Thursday, March 1, 2012
SMERSH: Stalin's Secret Weapon
Joseph C. Goulden, an expert on espionage and intelligence matters and the author of The Death Merchant, wrote an interesting review of an interesting book on a notorious Soviet organization, SMERSH.
SMERSH is known mostly to thriller readers as the arch-nemesis to Ian Fleming's iconic James Bond character in the early thrillers.
You can read Mr. Goulden's review of Vadim J. Birstein's SMERSH in the Washington Times via the below link:
Note: Ian Fleming wrote his James Bond novels unabashedly for entertainment - his, as well as his readers. He employed his vision of an evil and murderous SMERSH in his early classic thrillers for dramatic purposes.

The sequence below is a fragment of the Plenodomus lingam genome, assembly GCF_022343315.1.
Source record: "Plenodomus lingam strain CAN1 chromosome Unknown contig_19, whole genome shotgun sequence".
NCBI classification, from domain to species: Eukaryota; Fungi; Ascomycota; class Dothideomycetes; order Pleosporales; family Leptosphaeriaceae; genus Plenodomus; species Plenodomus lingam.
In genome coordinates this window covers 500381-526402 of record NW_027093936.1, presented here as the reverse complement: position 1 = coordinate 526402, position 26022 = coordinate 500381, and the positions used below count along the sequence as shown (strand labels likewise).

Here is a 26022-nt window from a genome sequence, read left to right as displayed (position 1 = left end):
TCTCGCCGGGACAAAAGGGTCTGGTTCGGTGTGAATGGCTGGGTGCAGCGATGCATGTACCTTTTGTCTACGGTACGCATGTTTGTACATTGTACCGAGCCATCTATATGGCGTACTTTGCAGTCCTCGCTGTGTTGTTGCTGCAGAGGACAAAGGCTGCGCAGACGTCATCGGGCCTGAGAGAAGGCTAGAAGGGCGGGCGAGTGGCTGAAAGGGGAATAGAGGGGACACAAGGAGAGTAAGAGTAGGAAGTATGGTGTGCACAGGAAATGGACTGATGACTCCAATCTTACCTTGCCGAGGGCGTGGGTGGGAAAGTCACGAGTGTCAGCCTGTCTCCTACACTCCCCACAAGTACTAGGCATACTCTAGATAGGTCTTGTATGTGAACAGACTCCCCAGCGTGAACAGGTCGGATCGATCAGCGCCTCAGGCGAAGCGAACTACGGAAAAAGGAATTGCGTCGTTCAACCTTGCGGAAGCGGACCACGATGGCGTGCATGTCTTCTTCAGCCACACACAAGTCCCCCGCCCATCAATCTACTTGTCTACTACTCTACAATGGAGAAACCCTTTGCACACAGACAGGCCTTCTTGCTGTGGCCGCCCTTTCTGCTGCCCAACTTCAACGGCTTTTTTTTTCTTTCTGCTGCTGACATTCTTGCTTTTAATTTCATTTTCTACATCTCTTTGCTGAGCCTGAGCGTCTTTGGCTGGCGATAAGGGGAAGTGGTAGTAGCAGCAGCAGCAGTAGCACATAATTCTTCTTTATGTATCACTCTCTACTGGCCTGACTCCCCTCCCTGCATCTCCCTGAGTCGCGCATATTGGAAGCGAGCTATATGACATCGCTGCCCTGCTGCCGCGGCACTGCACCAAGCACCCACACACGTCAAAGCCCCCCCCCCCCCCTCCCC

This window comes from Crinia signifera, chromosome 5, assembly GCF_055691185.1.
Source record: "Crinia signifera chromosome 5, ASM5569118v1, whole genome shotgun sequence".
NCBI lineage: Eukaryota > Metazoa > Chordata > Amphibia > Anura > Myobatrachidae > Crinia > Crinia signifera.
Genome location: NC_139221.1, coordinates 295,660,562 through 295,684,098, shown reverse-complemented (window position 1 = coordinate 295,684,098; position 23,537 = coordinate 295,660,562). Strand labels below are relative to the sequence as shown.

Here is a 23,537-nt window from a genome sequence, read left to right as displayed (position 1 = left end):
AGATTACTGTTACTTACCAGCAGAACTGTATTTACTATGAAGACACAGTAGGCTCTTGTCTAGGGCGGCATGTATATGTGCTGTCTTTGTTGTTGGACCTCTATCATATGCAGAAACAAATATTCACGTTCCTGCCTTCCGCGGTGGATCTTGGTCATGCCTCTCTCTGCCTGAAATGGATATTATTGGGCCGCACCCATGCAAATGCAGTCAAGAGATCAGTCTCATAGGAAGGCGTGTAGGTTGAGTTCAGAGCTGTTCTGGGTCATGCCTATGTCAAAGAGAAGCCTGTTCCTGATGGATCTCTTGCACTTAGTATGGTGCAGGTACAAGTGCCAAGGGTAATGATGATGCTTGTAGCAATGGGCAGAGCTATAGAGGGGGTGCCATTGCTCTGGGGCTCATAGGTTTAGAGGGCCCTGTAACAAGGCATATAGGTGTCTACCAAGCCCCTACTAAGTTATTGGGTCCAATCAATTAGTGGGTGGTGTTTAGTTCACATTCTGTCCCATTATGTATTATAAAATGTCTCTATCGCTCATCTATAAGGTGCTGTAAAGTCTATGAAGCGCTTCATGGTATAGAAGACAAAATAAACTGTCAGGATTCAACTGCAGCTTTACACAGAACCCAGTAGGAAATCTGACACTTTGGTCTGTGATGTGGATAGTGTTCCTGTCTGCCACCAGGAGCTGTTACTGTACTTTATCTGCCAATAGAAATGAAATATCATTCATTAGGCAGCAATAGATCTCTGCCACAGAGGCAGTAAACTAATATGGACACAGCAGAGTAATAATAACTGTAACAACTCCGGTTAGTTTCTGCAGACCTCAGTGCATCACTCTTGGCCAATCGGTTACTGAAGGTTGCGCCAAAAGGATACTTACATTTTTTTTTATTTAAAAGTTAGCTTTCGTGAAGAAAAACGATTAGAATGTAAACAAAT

He often employed a mix of the factual with the fictional in his books. As a journalist and a former intelligence officer, he was able to pour facts, places and products (what he called "incidental intelligence") into the story to cement the fictional component.
For the record, Fleming was not a British Secret Intelligence Service (SIS, also known as MI6) officer during WWII, as stated in the review. Fleming was a naval intelligence officer and personal assistant to the director of Naval Intelligence. Of course, Fleming worked with SIS officers during the war.